"adviser" by Hamed, but he was still calling the shots in the
Prince's corner on Saturday night.
McCullough vowed not to be undone by the champ's always gaudy
ring entrance, a rocking horror show designed to infuriate
opponents. Last Saturday it included fog machines, fireworks and
a mock graveyard. HBO had wanted each tombstone to bear the name
of one of Hamed's defeated foes, but in a rare display of
restraint, the champ vetoed the request. Even so, the Nazmatazz
intro lasted five minutes.
In the days leading up to the bout, Hamed had said he would
inflict career-ending pain on McCullough before flooring him at
2:28 of the third round. "I'm not taking a stopwatch into the
ring," Hamed said, "but I'll know when it's time to shake and
bake, and then I'll hit him with a wicked right uppercut."
The time came and went, and Hamed neither shaked nor baked.
Whenever the powerless McCullough moved in, the powerful Prince
backed up. Hamed held the challenger at bay by throwing no-look,
wrong-footed punches from angles you can't learn in geometry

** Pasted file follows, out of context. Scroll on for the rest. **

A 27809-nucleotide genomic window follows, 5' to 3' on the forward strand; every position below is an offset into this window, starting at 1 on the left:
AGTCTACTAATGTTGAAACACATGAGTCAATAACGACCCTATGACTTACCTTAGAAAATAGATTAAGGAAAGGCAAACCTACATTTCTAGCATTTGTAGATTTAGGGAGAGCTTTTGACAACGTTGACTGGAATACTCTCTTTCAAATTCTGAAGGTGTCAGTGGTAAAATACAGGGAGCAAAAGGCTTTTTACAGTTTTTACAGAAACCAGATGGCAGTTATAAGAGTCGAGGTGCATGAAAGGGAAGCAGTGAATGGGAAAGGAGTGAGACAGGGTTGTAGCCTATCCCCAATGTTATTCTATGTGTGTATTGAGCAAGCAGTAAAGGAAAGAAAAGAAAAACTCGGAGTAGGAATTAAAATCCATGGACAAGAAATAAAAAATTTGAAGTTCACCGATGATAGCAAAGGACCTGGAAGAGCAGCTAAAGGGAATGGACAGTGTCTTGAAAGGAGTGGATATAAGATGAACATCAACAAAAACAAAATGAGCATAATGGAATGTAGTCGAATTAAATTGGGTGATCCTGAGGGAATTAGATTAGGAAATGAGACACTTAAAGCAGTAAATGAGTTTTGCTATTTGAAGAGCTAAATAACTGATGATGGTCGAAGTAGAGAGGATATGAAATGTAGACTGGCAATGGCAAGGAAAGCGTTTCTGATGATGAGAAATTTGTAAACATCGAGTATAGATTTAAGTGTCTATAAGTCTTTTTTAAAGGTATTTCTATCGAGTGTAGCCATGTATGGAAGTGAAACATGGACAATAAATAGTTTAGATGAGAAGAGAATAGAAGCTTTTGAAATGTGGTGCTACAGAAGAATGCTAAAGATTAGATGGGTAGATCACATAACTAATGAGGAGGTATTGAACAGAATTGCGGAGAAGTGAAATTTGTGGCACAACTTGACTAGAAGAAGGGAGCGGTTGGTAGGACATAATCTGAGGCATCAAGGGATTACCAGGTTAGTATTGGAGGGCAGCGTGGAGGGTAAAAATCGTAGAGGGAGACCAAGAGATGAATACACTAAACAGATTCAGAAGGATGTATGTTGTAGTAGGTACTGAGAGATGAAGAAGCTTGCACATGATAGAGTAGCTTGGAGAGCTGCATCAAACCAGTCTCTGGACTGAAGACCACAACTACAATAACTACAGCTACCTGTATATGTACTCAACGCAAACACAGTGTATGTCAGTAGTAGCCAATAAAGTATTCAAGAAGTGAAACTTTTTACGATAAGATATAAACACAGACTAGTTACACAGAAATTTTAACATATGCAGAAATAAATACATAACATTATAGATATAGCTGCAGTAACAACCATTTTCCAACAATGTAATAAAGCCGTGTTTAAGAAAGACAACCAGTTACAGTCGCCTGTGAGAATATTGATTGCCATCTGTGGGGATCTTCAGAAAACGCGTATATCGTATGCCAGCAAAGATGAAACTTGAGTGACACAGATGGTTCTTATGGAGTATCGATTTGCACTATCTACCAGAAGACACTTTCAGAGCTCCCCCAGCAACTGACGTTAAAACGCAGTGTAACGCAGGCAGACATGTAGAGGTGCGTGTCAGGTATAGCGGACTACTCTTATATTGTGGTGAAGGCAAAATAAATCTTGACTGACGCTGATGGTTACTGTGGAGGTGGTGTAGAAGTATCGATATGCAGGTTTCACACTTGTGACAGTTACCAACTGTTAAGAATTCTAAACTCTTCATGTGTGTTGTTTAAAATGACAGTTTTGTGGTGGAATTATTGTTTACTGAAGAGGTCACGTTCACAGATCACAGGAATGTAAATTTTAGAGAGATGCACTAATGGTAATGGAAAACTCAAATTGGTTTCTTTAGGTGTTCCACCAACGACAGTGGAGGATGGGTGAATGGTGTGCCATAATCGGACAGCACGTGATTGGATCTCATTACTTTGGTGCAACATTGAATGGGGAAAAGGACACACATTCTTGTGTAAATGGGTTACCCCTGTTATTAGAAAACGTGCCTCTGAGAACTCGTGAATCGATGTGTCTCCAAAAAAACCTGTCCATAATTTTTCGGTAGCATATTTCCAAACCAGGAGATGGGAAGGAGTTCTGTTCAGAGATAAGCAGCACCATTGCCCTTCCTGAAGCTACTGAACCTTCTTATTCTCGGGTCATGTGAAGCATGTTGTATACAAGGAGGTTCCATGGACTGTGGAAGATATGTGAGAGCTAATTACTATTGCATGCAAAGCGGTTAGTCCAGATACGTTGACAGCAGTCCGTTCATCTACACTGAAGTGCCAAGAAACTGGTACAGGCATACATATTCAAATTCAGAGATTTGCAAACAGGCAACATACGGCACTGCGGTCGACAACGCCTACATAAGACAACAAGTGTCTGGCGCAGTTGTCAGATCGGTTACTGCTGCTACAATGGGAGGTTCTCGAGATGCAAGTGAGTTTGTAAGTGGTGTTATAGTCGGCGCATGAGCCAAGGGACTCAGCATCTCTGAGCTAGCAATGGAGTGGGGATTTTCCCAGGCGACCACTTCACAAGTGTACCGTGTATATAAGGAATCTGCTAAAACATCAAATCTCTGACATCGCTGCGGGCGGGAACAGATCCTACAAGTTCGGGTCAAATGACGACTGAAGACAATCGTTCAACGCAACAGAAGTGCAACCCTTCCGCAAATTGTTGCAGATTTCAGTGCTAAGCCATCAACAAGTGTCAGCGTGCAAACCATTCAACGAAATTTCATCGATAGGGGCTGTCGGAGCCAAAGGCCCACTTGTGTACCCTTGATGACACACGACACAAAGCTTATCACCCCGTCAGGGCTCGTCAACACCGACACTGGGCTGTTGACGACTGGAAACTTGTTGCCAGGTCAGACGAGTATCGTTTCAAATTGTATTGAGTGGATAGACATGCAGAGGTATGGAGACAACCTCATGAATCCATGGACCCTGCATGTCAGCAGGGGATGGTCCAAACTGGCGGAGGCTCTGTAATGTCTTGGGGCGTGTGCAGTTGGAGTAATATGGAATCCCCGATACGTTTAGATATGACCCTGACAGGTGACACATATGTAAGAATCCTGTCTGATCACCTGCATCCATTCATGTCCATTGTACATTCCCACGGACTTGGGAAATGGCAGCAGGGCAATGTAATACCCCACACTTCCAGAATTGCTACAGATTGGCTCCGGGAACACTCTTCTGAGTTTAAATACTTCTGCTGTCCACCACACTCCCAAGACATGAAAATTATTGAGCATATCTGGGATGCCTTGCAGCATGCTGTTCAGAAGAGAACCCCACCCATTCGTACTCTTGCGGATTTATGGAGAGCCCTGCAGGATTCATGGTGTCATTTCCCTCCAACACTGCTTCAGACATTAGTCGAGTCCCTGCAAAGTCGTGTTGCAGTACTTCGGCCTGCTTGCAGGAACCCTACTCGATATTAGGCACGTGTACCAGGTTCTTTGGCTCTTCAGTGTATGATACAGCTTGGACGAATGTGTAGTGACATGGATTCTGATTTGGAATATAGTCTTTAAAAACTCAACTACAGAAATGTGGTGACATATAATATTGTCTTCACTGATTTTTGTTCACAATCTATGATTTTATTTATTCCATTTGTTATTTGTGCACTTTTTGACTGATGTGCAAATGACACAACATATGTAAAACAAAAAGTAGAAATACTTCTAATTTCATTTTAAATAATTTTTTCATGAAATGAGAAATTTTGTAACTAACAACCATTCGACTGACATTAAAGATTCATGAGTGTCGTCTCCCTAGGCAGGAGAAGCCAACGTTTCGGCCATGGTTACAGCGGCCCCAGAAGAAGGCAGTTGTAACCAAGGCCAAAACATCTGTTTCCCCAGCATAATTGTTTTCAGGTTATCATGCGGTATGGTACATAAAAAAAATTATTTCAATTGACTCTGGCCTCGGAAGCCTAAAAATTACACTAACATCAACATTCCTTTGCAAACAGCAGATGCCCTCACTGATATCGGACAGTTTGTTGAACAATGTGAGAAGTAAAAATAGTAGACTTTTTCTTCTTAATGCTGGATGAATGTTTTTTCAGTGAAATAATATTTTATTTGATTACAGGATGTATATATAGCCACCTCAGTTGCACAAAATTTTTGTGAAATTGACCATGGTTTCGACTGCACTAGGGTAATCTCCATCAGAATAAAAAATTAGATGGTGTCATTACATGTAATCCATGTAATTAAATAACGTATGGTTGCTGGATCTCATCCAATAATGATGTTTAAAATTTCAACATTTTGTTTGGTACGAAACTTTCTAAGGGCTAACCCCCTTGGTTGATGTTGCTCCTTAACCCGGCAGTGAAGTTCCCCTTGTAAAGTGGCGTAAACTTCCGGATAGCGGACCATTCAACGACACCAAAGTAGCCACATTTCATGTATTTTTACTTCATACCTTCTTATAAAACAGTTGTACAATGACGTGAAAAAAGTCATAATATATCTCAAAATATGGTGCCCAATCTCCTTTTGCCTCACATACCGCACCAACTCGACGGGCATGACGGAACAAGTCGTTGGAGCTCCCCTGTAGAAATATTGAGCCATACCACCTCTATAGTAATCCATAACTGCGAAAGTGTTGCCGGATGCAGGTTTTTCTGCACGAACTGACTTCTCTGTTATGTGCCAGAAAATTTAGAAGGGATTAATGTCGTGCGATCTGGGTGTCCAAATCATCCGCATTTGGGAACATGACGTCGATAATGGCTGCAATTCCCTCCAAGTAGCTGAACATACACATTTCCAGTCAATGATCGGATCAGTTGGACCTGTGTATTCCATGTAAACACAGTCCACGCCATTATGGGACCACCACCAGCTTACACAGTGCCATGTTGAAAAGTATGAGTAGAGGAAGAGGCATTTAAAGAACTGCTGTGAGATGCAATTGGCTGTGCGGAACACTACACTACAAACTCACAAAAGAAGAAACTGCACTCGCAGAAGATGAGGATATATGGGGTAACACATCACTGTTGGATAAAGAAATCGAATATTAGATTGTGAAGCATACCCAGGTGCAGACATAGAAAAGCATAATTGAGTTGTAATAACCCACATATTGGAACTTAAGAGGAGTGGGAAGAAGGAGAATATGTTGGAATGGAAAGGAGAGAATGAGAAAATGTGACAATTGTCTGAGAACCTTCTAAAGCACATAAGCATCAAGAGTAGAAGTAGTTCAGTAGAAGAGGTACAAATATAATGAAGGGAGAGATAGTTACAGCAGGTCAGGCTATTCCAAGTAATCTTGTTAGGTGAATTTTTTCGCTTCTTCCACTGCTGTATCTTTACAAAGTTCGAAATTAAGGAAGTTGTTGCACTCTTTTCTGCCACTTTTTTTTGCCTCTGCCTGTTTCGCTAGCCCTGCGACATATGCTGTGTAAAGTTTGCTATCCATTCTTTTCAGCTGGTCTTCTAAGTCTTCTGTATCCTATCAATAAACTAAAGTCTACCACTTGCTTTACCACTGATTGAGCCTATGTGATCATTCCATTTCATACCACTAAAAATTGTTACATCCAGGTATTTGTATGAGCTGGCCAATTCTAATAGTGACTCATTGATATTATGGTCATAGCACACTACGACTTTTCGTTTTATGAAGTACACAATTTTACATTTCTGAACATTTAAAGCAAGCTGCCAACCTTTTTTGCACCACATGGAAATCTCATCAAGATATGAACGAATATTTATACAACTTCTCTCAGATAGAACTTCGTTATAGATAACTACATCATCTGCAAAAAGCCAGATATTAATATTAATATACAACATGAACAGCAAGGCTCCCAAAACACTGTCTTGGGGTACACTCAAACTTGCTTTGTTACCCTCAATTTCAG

class. A few blows landed, but none did serious damage. Though
the hour-long exercise made the Prince $2 million richer, it
exposed him as a pretender to the throne. The 8,000 or so bored
spectators booed him from the seventh round on.
Hamed insists he's not the royal pain he once was, that
fatherhood and husbandhood have softened him. "As a matter of
fact, Naz has gotten worse," volunteers Ingle. "He has this vast
amount of money now, and feels compelled to step over everybody,
including me. Not that I didn't expect it." Ingle's Law states
that good trainers always are used, abused and accused. "At
first the fighter uses the knowledge the trainer imparts," he
says. "When the fighter becomes champ, he abuses him by telling
everyone he's done it all himself. Then the fighter leaves or
refuses to listen to the trainer. Inevitably, the fighter gets
beaten and accuses the trainer of not treating him properly.
"That's the next stage," Ingle says with a small shrug. "I've
been through the first two and only have one to go."
Johnny on the Spot
Tapia Moving Up To Face Konadu
Another quick-punching, light-hitting fighter who wants a piece
of Hamed is Johnny Tapia. Since his career-defining victory over
Albuquerque rival Danny Romero in July 1997, the undefeated
(44-0-2) WBO and IBF junior bantamweight champ has had to settle